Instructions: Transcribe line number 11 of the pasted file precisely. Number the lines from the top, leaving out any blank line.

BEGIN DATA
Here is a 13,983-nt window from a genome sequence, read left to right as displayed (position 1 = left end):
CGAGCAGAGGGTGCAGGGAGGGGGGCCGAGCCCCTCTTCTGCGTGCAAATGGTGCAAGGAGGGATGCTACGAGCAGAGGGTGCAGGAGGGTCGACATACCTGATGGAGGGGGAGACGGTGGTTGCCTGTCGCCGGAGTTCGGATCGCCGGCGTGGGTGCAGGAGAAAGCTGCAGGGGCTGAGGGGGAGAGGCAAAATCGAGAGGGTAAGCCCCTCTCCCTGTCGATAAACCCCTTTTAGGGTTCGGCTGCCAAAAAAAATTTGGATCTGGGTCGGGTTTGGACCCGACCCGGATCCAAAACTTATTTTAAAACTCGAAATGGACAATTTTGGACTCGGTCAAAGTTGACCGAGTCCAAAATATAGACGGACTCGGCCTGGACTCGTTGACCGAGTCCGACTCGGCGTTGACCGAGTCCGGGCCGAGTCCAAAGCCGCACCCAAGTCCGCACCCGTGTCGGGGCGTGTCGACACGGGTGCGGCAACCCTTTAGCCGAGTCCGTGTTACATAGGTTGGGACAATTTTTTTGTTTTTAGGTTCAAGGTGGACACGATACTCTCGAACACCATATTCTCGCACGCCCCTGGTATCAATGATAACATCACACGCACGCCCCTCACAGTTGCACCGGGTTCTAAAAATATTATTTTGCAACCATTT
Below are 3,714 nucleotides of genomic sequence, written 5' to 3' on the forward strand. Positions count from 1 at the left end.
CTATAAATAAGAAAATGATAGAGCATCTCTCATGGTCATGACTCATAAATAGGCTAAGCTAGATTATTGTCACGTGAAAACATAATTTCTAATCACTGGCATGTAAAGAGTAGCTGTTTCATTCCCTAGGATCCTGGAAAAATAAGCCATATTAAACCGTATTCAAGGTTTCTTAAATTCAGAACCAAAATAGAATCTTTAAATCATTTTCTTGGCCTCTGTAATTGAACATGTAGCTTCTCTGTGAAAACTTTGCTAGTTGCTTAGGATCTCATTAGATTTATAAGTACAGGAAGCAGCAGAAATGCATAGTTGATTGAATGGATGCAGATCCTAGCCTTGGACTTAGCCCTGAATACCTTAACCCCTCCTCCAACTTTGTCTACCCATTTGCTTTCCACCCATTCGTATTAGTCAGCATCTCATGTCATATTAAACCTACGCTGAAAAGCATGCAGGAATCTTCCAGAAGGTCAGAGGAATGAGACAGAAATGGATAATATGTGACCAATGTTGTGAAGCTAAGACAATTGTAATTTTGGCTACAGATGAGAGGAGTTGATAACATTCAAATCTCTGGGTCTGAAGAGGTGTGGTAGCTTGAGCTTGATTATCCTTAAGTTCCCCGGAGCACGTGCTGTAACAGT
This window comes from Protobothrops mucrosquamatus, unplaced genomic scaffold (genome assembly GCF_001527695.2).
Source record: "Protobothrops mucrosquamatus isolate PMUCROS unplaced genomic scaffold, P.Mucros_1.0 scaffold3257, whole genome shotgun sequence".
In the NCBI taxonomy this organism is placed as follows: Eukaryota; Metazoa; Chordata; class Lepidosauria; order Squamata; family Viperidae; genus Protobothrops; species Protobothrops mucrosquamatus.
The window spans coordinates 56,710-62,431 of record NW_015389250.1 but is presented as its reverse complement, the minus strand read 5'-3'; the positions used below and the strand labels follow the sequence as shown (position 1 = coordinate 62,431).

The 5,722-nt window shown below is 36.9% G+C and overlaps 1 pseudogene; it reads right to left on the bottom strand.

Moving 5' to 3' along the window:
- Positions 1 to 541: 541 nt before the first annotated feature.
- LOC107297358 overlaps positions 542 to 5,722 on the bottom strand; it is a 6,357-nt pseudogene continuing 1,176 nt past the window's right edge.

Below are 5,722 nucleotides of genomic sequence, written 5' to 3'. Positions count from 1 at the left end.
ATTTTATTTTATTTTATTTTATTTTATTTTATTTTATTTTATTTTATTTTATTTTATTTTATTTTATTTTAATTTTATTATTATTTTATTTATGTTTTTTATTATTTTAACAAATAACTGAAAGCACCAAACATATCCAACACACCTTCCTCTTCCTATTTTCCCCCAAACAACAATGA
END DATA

- Positions 1 to 541: 541 nt before the first annotated feature.